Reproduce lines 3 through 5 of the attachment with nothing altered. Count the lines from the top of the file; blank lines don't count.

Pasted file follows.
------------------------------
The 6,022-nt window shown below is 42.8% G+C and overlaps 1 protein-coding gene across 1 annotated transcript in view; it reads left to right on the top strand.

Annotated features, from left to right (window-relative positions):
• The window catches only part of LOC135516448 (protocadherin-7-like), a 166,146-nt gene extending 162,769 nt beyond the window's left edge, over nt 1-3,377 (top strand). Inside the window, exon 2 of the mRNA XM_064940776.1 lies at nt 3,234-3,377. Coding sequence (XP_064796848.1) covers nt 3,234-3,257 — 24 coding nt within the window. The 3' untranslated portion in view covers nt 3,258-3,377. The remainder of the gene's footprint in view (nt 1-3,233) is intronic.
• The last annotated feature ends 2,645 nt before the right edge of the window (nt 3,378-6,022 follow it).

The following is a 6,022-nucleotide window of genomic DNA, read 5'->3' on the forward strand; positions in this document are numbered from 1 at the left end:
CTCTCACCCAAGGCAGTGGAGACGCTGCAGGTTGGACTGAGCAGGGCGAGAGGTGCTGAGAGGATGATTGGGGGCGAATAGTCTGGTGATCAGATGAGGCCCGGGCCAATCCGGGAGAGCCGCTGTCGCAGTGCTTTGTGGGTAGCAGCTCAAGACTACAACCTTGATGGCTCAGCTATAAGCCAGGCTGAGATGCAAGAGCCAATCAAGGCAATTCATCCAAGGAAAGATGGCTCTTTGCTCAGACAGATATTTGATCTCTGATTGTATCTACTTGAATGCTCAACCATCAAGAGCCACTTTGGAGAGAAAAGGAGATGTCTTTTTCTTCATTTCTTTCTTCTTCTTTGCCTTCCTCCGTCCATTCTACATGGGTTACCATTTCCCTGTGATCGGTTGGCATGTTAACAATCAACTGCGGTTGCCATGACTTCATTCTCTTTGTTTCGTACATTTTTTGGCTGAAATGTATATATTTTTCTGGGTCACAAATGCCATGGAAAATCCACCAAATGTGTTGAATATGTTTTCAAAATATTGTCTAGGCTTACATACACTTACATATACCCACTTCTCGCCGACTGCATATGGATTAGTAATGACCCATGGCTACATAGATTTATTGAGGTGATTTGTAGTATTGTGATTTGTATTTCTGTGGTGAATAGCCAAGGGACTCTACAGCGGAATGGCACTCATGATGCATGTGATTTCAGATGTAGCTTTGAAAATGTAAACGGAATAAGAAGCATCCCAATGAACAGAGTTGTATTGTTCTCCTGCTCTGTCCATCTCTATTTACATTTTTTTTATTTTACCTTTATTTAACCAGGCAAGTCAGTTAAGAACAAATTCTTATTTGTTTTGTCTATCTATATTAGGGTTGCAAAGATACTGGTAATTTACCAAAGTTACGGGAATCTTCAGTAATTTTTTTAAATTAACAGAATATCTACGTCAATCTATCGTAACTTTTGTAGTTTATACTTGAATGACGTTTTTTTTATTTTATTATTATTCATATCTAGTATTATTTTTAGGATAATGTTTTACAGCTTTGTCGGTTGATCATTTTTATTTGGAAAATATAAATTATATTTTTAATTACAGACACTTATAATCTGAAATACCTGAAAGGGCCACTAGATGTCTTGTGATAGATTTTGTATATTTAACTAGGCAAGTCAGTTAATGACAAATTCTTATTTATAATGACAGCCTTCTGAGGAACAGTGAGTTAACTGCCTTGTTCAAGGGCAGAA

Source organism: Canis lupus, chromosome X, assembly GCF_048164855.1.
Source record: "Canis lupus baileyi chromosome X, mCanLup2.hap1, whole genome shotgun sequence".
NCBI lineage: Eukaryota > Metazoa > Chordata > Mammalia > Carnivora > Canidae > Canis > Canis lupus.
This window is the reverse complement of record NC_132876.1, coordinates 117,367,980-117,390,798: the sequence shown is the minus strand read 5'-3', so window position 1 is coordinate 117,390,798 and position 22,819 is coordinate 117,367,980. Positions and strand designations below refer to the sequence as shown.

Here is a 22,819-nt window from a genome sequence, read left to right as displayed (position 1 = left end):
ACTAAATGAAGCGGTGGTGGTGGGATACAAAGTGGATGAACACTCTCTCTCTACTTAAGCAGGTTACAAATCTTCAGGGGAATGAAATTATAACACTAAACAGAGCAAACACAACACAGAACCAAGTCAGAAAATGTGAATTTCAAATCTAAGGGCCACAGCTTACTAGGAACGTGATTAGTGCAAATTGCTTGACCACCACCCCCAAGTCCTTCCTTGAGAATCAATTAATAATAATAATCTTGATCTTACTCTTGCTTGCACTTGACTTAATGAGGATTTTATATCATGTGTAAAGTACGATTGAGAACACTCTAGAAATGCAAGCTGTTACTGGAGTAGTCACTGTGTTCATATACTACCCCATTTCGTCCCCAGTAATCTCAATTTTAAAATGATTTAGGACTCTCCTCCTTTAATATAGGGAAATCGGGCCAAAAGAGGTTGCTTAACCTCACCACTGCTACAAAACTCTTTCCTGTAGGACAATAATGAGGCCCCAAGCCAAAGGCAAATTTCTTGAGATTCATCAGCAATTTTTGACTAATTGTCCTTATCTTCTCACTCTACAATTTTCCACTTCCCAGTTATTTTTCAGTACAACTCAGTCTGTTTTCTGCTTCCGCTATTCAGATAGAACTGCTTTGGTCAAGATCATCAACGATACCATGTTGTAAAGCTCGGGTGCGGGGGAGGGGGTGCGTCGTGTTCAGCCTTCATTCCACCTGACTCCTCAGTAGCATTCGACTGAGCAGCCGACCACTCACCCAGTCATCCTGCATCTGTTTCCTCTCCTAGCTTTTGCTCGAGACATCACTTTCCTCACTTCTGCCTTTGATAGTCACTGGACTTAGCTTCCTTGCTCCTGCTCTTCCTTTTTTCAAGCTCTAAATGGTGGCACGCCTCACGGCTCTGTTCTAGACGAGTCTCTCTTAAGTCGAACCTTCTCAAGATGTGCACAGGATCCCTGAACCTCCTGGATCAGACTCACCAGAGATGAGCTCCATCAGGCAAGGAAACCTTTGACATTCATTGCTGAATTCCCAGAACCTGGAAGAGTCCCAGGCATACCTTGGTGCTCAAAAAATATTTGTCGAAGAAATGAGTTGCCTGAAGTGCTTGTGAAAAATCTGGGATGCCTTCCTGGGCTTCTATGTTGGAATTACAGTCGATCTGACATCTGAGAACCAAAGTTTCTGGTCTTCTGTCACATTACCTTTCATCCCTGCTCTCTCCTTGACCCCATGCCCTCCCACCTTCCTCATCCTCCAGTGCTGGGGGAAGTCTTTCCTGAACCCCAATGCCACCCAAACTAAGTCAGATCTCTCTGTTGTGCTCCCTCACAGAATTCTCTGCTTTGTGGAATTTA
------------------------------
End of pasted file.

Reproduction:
• The window catches only part of LOC135516448 (protocadherin-7-like), a 166,146-nt gene extending 162,769 nt beyond the window's left edge, over nt 1-3,377 (top strand). Inside the window, exon 2 of the mRNA XM_064940776.1 lies at nt 3,234-3,377. Coding sequence (XP_064796848.1) covers nt 3,234-3,257 — 24 coding nt within the window. The 3' untranslated portion in view covers nt 3,258-3,377. The remainder of the gene's footprint in view (nt 1-3,233) is intronic.
• The last annotated feature ends 2,645 nt before the right edge of the window (nt 3,378-6,022 follow it).

The following is a 6,022-nucleotide window of genomic DNA, read 5'->3' on the forward strand; positions in this document are numbered from 1 at the left end: